Of course, breaking the "it's no big deal" cycle is more psychologically fraught than it might at first appear. When I asked a friend, who happens to be an immensely smart woman who works many hours a week, raises a child, and multitasks like the rest of us, whether she felt she listened to her body, she replied earnestly, "Oh, yes. I hear it loud and clear—a new ache, the start of a fever—I hear it all, and then I yell at that little inner voice, 'Shut up, shut up, I don't have time to deal with this now!'" Avoidance is a factor Millheiser is well aware of: "This is the opposite of hypochondria," she notes. "Hypochondria is taking normal responses and turning them into symptoms of disease. But avoidance also plays negatively into a healthy awareness of your body, and what I try to stress is perspective. Say, for example, a woman is resisting a test such as a mammogram—she's too busy, it's too painful—I suggest she ask herself, Is this avoidance reasonable; is the test or the bringing of a symptom to a doctor's attention truly worse than the consequences of the potential disease?"
As Andrew Weil, MD, has pointed out for decades, the consequences of not listening to your body are profound: "Unless you learn to notice and be bothered by the early, subtle stages of illness," he warns in Health and Healing, "[you] will find yourself more and more dependent on...the costly interventions of modern hospital medicine." Unfortunately, once you are effectively listening to your body, the next challenge can be getting your doctor to listen as well as you do. Most of us have been brushed off at least once by our doctor: My personal low point was when I mentioned to a leading Manhattan internist that I felt tired all the time, and he looked me up and down and said, "You've put on weight; it's probably that." (I switched doctors shortly thereafter when it dawned on me that he had not wondered why I'd put on weight; an autoimmune condition turned out to be the culprit, and once that was under control, the pounds and exhaustion went away.) Millheiser advises, "If you tell a doctor a problem you're having and he says, 'It's nothing; just change your diet, add a little fiber,' do what you're advised, change your diet, avoid triggers, but if after a week to ten days there's no improvement, you have to go back and say, 'It's not nothing.' If need be, ask for a second opinion. You're not there to please the physician; you're there to stand up for yourself. You have to be the number one advocate for yourself."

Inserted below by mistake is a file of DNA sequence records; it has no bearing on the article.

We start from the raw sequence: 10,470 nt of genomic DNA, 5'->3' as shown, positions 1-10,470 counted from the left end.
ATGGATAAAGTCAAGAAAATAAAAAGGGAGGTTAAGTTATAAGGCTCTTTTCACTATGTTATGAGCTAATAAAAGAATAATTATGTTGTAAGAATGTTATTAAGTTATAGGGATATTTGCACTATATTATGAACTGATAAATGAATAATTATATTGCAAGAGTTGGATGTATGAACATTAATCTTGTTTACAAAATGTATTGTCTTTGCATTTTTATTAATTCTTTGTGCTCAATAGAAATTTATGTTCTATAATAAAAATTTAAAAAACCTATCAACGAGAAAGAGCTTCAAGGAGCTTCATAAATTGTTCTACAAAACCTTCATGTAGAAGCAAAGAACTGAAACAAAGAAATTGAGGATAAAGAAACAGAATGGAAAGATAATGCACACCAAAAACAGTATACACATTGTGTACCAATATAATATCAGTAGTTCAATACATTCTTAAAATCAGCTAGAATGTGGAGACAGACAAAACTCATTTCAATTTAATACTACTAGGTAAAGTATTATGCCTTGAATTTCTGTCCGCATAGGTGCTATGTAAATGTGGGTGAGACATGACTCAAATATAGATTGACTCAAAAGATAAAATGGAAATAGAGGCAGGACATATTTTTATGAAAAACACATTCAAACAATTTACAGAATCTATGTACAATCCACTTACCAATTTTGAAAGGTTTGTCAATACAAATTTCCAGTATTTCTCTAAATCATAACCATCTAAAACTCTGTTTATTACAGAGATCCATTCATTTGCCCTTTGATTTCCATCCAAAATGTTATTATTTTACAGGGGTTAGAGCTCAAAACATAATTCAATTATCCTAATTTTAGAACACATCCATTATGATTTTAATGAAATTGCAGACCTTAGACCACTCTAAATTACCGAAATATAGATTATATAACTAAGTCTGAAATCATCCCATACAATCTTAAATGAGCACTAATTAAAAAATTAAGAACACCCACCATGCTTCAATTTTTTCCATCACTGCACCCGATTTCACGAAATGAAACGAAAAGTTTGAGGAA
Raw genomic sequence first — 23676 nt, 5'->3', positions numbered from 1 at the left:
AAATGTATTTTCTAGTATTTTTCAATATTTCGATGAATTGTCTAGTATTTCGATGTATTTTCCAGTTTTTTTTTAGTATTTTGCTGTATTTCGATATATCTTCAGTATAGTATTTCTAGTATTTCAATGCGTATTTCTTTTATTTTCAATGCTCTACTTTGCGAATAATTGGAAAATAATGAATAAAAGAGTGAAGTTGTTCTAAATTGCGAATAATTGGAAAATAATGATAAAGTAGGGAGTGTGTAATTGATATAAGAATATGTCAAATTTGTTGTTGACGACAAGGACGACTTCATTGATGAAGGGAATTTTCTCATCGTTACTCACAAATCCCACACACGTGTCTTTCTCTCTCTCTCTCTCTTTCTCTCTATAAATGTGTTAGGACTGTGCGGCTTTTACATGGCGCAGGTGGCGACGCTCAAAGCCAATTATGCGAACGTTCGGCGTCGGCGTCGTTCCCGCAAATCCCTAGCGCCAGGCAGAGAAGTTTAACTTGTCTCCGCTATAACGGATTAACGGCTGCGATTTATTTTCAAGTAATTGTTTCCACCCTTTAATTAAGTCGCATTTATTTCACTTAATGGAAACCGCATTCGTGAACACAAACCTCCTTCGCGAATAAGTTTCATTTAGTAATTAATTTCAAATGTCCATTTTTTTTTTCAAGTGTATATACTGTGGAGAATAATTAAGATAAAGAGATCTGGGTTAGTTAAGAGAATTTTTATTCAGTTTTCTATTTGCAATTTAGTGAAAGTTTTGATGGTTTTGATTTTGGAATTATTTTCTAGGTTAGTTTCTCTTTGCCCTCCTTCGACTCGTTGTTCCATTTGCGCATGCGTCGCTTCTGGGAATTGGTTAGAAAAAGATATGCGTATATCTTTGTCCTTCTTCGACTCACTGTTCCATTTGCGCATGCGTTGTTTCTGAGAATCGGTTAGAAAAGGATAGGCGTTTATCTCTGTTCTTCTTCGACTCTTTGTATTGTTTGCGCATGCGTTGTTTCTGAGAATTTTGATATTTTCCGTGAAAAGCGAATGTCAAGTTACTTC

Neil Shulman, MD, who uses the term body-illiterate for those, like me, who know less about our body than a good driver knows about her car, sees huge benefits to becoming literate: No other preventive measure would allow us to save more lives in America and prevent more disability than if people knew what their individual red light warning signals were. That's probably the bottom line of why even laggards like me should get in the habit of respecting the doctor inside our own body enough to pay attention—if I don't listen, who will?
Frequent contributor Elaina Richardson splits her time between Saratoga Springs, New York, and New York City.